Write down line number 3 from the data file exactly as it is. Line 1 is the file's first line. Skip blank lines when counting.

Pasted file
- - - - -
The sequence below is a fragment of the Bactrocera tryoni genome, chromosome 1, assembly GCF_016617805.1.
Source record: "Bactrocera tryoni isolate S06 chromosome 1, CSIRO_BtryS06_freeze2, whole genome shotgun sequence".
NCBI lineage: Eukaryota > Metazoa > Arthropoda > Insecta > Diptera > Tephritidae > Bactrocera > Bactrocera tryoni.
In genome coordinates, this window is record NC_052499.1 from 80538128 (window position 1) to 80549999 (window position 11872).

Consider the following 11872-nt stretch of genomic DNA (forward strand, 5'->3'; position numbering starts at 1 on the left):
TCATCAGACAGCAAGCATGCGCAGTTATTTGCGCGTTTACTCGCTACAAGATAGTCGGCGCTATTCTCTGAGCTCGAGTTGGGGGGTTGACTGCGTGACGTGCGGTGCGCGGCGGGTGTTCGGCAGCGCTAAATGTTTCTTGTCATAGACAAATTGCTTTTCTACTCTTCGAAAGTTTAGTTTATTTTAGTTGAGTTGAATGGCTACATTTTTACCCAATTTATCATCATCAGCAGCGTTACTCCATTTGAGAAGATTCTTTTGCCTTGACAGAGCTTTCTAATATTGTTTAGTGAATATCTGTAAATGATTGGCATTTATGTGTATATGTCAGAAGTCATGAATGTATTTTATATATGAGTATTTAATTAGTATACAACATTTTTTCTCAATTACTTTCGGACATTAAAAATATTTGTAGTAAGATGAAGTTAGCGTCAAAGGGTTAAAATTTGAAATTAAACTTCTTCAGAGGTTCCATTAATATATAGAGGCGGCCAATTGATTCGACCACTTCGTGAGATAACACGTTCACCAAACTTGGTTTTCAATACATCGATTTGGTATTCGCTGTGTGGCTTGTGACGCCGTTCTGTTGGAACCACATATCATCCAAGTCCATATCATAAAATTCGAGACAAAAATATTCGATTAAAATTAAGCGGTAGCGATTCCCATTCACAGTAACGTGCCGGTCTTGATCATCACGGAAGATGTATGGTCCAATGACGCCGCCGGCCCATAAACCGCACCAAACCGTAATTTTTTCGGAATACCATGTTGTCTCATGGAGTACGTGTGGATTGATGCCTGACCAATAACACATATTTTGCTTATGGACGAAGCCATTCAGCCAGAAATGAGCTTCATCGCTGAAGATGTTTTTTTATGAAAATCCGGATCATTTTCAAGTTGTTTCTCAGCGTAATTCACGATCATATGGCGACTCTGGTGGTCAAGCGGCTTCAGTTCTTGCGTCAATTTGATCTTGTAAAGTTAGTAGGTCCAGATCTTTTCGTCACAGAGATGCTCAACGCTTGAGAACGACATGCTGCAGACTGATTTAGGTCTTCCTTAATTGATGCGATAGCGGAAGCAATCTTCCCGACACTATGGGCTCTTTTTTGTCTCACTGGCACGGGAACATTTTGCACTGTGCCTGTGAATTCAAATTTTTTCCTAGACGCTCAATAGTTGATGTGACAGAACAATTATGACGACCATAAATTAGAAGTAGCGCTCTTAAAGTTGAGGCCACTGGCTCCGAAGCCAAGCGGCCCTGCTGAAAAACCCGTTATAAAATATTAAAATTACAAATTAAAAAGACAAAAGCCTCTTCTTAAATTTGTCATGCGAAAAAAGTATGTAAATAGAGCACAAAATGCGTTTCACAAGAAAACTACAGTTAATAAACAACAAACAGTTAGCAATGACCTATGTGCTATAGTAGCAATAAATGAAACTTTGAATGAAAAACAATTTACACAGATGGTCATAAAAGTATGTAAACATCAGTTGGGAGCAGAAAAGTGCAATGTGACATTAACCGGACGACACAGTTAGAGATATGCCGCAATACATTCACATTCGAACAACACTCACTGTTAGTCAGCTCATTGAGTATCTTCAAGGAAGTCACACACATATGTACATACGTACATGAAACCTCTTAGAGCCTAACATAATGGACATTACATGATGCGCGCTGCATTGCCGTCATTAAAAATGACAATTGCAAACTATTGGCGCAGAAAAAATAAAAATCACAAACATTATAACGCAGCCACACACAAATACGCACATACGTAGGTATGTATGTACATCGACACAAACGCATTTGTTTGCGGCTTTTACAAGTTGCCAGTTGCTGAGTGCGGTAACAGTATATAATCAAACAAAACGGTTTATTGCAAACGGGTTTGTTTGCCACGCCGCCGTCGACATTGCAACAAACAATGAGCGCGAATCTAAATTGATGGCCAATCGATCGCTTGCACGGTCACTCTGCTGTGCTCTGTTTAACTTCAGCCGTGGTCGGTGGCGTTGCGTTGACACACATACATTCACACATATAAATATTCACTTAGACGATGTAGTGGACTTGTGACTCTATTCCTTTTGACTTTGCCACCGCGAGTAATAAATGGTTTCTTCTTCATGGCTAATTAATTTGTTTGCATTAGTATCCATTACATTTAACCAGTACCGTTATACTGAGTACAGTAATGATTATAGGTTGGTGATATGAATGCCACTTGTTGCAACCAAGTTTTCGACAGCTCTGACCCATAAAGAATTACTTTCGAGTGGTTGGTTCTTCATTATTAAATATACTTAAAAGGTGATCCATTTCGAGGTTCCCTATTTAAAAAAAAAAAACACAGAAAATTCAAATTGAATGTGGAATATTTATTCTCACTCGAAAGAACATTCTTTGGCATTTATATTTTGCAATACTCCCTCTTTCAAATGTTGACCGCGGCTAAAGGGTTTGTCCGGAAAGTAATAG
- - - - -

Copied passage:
NCBI lineage: Eukaryota > Metazoa > Arthropoda > Insecta > Diptera > Tephritidae > Bactrocera > Bactrocera tryoni.